Our aspen grove lies between the meadow and the ravine south of the house. The larger trees are about 30 feet tall, and there are dozens of saplings. The High Park Fire burned through much of the grove in June, killing smaller trees and damaging or killing many of the large ones. Since the grove is so visible from the house, and it is our preferred source of firewood (aspen is less resinous than pine), we're diligently trying to clear out the dead trees this fall. For a small grove, it is turning out to be a daunting task, and it sets an ominous tone for the acres of burned pines awaiting our attention.
This was the aspen grove just after the fire, on June 29.
It was easy to see at that time what burned and what did not.
On September 11, we started clearing dead trees. This was taken from the deck just before we started.
Yesterday, this was the grove:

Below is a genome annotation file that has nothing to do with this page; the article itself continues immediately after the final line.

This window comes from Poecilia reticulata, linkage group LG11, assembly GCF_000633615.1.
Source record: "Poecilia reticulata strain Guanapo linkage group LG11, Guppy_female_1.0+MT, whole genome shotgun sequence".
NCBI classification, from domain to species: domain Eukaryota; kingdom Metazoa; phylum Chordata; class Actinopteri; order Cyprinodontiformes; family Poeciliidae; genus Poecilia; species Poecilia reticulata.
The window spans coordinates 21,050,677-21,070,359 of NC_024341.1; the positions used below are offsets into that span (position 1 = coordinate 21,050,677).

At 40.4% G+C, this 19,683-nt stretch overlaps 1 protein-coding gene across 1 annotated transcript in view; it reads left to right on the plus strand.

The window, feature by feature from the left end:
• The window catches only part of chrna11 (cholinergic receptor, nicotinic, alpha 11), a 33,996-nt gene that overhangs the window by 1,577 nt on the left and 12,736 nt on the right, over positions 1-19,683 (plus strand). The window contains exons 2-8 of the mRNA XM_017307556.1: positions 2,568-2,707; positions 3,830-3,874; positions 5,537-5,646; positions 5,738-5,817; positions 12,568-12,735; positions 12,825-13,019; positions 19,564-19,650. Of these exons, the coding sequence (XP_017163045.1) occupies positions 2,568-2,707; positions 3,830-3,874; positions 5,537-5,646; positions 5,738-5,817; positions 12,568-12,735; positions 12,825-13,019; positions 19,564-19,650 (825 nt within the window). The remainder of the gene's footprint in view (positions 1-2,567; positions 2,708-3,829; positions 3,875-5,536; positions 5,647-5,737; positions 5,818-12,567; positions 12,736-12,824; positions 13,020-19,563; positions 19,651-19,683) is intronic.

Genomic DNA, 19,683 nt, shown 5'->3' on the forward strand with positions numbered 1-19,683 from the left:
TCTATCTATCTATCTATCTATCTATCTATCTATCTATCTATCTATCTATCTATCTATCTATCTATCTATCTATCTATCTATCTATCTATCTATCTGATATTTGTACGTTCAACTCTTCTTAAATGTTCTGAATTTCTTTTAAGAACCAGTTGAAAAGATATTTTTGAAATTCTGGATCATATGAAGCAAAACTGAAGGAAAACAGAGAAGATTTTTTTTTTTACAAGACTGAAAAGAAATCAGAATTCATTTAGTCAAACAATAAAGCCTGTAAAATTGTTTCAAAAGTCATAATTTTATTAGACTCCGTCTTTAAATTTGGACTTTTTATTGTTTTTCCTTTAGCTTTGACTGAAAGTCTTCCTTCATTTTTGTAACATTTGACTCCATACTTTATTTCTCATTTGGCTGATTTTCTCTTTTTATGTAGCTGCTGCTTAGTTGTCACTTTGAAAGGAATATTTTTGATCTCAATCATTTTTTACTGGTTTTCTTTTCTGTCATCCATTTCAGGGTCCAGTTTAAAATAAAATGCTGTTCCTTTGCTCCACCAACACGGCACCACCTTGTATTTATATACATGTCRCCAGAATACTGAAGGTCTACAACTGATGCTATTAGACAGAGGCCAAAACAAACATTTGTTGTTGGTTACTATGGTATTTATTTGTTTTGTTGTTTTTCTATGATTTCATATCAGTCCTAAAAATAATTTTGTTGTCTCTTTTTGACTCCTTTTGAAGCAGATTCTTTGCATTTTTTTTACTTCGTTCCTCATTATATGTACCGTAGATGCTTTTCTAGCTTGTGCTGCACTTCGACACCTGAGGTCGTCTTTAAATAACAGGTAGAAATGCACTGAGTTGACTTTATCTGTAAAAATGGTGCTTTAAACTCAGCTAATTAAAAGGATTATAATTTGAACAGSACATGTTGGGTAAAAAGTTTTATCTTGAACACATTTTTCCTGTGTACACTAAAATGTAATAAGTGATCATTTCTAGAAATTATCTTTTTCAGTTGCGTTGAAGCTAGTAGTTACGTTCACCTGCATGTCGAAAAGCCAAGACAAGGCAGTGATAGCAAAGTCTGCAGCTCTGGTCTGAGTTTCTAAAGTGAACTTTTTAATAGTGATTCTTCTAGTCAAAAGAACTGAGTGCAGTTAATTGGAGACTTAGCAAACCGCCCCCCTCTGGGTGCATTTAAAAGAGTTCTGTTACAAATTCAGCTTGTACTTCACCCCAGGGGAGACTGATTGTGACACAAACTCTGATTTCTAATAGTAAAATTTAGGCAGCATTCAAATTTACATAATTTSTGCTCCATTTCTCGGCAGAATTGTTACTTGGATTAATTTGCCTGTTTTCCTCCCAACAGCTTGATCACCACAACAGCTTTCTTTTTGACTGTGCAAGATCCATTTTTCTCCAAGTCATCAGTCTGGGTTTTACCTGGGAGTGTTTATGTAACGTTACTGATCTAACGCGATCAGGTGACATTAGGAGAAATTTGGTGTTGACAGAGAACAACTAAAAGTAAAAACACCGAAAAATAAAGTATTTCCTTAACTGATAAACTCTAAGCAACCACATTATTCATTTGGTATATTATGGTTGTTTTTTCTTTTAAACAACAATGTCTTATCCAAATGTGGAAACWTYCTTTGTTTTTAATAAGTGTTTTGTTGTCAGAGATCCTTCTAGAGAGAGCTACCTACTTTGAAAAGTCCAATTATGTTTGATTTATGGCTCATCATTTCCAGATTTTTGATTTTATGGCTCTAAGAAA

It's impossible to see a difference but trust me, there are far fewer trees now! Even with dozens of dead trees cleared out, there are a LOT of saplings and many larger trees still alive. Once we're done for the season, I will take a picture from the deck for a better comparison.
Some larger trees lost their lower limbs while the tops remain intact.
As I lopped off small dead trees (1 to 1 1/2 inches) in order to increase sunlight to the forest floor, I observed new growth at the base of nearly every tree. Aspens have thin bark, useless against fire, but their underground stems survive and even seem to be stimulated by the heat.
Here is a section that we haven't cleared yet; most or all of these trees are dead:
while this adjacent section didn't burn at all.
There are two piles of logs waiting to be bucked (=sectioned into fireplace-sized pieces).
TMCH built this nifty foldable bucking stand and is sectioning logs as fast as he can. I then put them in the trailer and drive them up to the woodpile. Like all of our neighbors, we are going to have more wood than we will ever be able to use!